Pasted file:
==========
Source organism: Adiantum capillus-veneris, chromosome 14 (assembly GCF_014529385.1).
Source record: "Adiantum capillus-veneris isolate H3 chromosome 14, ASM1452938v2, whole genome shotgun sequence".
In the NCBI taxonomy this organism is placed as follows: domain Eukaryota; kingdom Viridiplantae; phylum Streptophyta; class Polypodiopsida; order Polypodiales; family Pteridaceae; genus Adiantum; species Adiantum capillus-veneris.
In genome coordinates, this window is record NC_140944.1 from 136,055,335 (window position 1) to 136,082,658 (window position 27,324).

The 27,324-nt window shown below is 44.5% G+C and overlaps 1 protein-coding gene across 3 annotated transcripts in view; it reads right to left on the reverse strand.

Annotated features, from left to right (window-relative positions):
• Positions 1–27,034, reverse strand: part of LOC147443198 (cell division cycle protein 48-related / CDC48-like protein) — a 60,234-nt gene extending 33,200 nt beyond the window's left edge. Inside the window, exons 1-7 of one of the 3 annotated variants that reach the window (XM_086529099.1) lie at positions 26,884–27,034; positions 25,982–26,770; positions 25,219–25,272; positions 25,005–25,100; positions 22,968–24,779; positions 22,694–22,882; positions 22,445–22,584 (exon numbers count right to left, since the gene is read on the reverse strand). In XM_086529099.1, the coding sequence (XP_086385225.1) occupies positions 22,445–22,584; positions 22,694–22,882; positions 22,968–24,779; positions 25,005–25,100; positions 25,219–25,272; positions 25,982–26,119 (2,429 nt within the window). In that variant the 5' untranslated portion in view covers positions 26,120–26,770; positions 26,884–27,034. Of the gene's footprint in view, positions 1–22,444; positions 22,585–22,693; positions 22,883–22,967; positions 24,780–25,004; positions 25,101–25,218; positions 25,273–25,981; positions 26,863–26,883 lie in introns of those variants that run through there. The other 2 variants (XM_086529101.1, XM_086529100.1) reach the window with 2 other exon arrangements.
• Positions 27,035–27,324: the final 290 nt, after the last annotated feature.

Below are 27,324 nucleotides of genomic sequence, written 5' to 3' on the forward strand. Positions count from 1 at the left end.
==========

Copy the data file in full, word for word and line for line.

Source organism: Adiantum capillus-veneris, chromosome 14 (assembly GCF_014529385.1).
Source record: "Adiantum capillus-veneris isolate H3 chromosome 14, ASM1452938v2, whole genome shotgun sequence".
In the NCBI taxonomy this organism is placed as follows: domain Eukaryota; kingdom Viridiplantae; phylum Streptophyta; class Polypodiopsida; order Polypodiales; family Pteridaceae; genus Adiantum; species Adiantum capillus-veneris.
In genome coordinates, this window is record NC_140944.1 from 136,055,335 (window position 1) to 136,082,658 (window position 27,324).

The 27,324-nt window shown below is 44.5% G+C and overlaps 1 protein-coding gene across 3 annotated transcripts in view; it reads right to left on the reverse strand.

Annotated features, from left to right (window-relative positions):
• Positions 1–27,034, reverse strand: part of LOC147443198 (cell division cycle protein 48-related / CDC48-like protein) — a 60,234-nt gene extending 33,200 nt beyond the window's left edge. Inside the window, exons 1-7 of one of the 3 annotated variants that reach the window (XM_086529099.1) lie at positions 26,884–27,034; positions 25,982–26,770; positions 25,219–25,272; positions 25,005–25,100; positions 22,968–24,779; positions 22,694–22,882; positions 22,445–22,584 (exon numbers count right to left, since the gene is read on the reverse strand). In XM_086529099.1, the coding sequence (XP_086385225.1) occupies positions 22,445–22,584; positions 22,694–22,882; positions 22,968–24,779; positions 25,005–25,100; positions 25,219–25,272; positions 25,982–26,119 (2,429 nt within the window). In that variant the 5' untranslated portion in view covers positions 26,120–26,770; positions 26,884–27,034. Of the gene's footprint in view, positions 1–22,444; positions 22,585–22,693; positions 22,883–22,967; positions 24,780–25,004; positions 25,101–25,218; positions 25,273–25,981; positions 26,863–26,883 lie in introns of those variants that run through there. The other 2 variants (XM_086529101.1, XM_086529100.1) reach the window with 2 other exon arrangements.
• Positions 27,035–27,324: the final 290 nt, after the last annotated feature.

Below are 27,324 nucleotides of genomic sequence, written 5' to 3' on the forward strand. Positions count from 1 at the left end.